The Biden administration plans to use a "Build Back Better World" agenda to compete with China for foreign investment in Latin America.
The initiative will fund infrastructure in an effort to compete with Beijing’s growing influence in the region.
Once dominated by the U.S. and Europe, foreign investment in Latin America has seen China funnel more than $137 billion to governments and state corporations in the region during the past 15 years, reported the Financial Times, citing a database compiled by the Inter-American Dialogue in Washington.
China also has become the biggest trading partner for Brazil, Chile, and Peru, and is close to achieving that status in Argentina. A wave of Chinese donations of medical equipment and supplies during the COVID-19 pandemic even led to talk of Beijing’s "mask diplomacy."
The U.S. appears ready to compete against China, though President Joe Biden's deputy national security adviser said Washington was not asking Latin American countries to choose between the two superpowers.
"We're there to compete because we do think we have a better product," deputy national security adviser Daleep Singh told the Financial Times after touring Colombia, Panama, and Ecuador to outline the administration’s initiative.
"Build Back Better World" is an attempt to use development finance from such sources as The Export–Import Bank of the United States, the U.S. Agency for International Development, and the U.S. International Development Finance Corporation to help unlock far bigger sums from the private sector, in coordination with other G7 countries.
Singh said the initiative will target renewable energy, digital technology, medical equipment, and lending to smaller businesses led by women, the Financial Times said.
"We decided to make our first listening tour to Latin America … given the proximity to the United States and our core interest there," said Singh, who added that other regions will follow.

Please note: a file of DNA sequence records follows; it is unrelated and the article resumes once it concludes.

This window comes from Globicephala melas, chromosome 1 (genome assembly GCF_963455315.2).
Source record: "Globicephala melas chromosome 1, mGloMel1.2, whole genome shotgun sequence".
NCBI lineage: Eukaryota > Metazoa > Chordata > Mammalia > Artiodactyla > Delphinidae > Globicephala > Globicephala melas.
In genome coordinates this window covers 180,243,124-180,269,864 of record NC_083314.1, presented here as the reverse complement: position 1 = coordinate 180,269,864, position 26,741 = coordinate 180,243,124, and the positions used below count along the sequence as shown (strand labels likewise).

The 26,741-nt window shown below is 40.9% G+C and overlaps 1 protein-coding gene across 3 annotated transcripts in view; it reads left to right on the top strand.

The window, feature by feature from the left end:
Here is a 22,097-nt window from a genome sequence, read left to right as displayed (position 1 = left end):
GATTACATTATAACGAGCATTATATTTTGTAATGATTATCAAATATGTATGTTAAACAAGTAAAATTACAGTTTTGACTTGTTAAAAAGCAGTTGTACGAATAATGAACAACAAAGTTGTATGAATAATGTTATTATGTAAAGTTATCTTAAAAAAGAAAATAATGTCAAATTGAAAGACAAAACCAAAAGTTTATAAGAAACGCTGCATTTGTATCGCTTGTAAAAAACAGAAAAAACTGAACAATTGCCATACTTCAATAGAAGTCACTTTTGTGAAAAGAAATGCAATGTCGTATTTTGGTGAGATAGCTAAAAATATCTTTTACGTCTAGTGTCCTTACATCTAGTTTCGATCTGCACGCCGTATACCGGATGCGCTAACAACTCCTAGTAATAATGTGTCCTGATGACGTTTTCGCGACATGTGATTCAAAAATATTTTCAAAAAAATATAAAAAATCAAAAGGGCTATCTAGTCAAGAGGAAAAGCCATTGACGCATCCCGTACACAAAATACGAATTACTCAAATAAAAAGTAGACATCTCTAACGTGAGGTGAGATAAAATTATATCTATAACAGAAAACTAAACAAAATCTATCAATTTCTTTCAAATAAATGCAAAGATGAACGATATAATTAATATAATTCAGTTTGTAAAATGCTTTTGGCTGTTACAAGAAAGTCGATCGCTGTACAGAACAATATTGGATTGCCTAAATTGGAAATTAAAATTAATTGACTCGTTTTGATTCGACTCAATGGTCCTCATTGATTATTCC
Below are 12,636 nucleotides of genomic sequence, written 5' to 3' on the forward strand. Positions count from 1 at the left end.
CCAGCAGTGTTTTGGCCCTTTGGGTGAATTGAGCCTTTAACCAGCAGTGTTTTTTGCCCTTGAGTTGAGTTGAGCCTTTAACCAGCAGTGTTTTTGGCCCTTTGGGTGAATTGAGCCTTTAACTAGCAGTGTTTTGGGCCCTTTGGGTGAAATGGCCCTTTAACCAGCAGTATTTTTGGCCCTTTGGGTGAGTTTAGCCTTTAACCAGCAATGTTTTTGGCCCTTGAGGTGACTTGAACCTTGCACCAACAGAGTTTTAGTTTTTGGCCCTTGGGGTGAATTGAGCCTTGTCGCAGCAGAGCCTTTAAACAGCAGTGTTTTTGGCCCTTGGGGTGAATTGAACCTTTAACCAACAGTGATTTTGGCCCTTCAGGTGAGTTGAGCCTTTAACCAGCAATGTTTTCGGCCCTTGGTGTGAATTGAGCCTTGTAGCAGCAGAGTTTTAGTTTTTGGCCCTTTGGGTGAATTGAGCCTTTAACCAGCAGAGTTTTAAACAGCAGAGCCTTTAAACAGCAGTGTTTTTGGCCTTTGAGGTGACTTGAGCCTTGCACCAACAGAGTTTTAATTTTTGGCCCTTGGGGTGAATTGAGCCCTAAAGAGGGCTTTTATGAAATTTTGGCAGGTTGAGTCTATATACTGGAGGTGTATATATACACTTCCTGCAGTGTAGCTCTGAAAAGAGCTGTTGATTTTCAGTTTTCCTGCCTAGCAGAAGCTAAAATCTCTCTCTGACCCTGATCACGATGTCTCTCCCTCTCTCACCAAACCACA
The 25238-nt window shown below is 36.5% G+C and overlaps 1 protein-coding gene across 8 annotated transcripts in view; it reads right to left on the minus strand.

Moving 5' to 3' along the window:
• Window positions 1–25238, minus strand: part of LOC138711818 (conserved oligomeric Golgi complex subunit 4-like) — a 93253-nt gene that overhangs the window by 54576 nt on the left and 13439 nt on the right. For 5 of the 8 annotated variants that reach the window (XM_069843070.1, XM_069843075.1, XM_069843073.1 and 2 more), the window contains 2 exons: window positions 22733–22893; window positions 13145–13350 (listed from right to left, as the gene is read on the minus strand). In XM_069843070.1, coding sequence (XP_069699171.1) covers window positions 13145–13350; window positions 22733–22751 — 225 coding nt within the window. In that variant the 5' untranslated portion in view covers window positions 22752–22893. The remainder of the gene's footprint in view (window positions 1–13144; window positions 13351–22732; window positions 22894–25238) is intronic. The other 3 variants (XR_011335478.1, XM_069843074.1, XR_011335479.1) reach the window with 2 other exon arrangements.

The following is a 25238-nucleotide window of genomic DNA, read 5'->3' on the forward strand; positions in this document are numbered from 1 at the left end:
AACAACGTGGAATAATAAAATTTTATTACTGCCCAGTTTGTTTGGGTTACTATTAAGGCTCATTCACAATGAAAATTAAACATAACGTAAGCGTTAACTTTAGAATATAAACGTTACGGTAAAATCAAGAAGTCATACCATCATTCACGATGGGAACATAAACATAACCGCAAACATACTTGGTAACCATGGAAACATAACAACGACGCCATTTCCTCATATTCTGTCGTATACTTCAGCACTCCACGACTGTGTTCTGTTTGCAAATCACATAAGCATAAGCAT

Margaret Myers, a China-Latin American expert at the Inter-American Dialogue, questioned how much of an impact the U.S. initiative would make.
"If this is supposed to be a response to [China’s] Belt and Road Initiative, BRI is not just about infrastructure," she told the Financial Times. "It's also focused on a lot of other areas, such as boosting trade, widespread public diplomacy … and financial connectivity."
Although early Chinese investment and trade in Latin America focused on traditional areas – e.g. raw materials – more recent deals have concentrated on higher-value sectors such as technology and communications.
"It's very hard to compete with China at this juncture," Myers told the Financial Times. "China is already so well established in many of these highly competitive sectors."
Singh said the Biden administration's ambition was "to mobilize hundreds of billions of dollars towards this effort" globally.
"There is no Build Back Better for Latin America and the Caribbean without the funding and the expertise to implement these infrastructure projects," one official at an international financial institution told Financial Times.
"The problem is that the U.S. government doesn't do financing. The DFC can be a wonderful tool, but right now it doesn't have the money nor the experience to really have an impact on these types of projects."
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